The documentary reunited Billy Boyd and Gavin Bain, two Scottish rappers who fooled the music industry (and everyone else they met) into thinking they were Silibil ‘n’ Brains — hip-hoppers from California.
It is now due to be released theatrically on September 6th, ahead of its DVD release later in the month, while Finlay, Boyd and Bain will be attending a screening of the film at Dundee Contemporary Arts, which they will follow with a Q&A.
In the meantime, the film’s stars agreed to answer a few questions of our own…
Whose idea was it to finally bring your story to the big screen?
Gavin: My idea. This is exactly how it happened: when Bill split I stayed in character until 2007 when I finally came clean on stage. Dan Miller told me to write the story the next morning; I started writing, and I told my family and closest friends that I want to write the book, make a film and release an album.
Billy: Director Jeanie Findlay approached me about doing a documentary and I’ve always thought it was a fantastic story. I’m not going to lie, I know how these ‘creative projects’ work and until I was sitting in Texas at SXSW with a packed-out audience watching the world premier I still had the ‘I’ll believe it when I see it’ attitude [laughs].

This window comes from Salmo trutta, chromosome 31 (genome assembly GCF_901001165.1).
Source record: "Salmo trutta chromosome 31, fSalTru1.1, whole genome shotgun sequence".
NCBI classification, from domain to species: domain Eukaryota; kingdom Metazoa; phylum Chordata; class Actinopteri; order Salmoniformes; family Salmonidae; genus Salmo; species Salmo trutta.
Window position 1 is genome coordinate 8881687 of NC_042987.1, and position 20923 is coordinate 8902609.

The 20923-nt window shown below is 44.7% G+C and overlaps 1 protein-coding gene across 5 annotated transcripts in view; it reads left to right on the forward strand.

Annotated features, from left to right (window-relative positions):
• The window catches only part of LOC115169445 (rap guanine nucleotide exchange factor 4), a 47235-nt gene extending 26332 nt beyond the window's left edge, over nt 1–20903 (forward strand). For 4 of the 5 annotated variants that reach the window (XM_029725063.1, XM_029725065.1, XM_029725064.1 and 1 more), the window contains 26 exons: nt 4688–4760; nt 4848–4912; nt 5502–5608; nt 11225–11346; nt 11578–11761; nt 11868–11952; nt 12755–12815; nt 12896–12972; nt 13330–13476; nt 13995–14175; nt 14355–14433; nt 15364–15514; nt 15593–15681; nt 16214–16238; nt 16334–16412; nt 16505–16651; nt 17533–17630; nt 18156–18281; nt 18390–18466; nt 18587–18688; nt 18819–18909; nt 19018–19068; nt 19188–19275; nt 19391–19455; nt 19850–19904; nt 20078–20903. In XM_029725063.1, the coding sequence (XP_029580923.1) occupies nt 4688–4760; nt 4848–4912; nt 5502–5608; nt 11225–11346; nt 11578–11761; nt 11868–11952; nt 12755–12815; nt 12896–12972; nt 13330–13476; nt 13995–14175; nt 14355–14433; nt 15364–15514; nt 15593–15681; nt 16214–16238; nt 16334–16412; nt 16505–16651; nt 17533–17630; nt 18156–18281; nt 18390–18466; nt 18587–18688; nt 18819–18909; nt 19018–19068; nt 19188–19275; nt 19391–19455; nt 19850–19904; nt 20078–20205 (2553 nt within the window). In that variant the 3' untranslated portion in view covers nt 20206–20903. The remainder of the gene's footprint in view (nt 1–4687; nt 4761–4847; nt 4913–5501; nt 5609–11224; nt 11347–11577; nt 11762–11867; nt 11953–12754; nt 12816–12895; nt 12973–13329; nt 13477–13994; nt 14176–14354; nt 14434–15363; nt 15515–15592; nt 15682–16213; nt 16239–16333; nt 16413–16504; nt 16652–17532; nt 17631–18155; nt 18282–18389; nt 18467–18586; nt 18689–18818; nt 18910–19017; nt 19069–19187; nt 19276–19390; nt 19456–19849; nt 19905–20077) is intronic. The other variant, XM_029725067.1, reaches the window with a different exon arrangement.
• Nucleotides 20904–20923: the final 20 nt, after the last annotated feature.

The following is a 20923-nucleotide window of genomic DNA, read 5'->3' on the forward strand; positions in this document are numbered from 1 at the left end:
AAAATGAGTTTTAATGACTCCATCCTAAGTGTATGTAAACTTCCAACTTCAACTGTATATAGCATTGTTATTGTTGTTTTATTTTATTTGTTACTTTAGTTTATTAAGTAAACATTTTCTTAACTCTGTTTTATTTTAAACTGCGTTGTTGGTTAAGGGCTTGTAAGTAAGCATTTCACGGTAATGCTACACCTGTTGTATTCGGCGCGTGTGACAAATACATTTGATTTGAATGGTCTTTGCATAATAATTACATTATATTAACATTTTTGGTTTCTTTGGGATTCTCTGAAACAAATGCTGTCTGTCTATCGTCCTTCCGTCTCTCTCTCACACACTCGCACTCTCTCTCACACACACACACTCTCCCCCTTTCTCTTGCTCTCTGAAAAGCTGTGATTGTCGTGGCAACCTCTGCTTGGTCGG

Were you reluctant to delve back into the past, or was it something you had been wanting to do anyway?
Gavin: I had already gone there in the writing of my autobiography, California Schemin’, that broke the story and led to the film. It was an odd form a self-therapy, but allowed me to be at ease with the past.
Billy: Like I said, it’s a fantastic story, and to me that’s all it was ever going to be. Silibil ‘n’ Brains to me was the past and I never thought we would have a film — and album — coming out again [laughs].
How did you find working with Jeanie Finlay?
Billy: I think I got on with Jeanie a lot better than Gavin might have. We both have a lot of similarities creatively, and a mutual respect for our creative projects. I found her great to work with and we genuinely had a good laugh and relationship throughout the creative process.
Gavin: I loved Jeanie’s past work, but I feel that she had a personal bias against me on this film which leads the viewer down the road of blame, which was unnecessary and not really the case. Any positive thing anyone said about me was removed with only the negative elements of my character left on display; even my own answers were used for other questions to make me look really bad, which was really unfair. I felt disrespected by Jeanie throughout the process, which tainted the experience slightly so it was no surprise that she made me look a lot less successful than I am at the end of the film.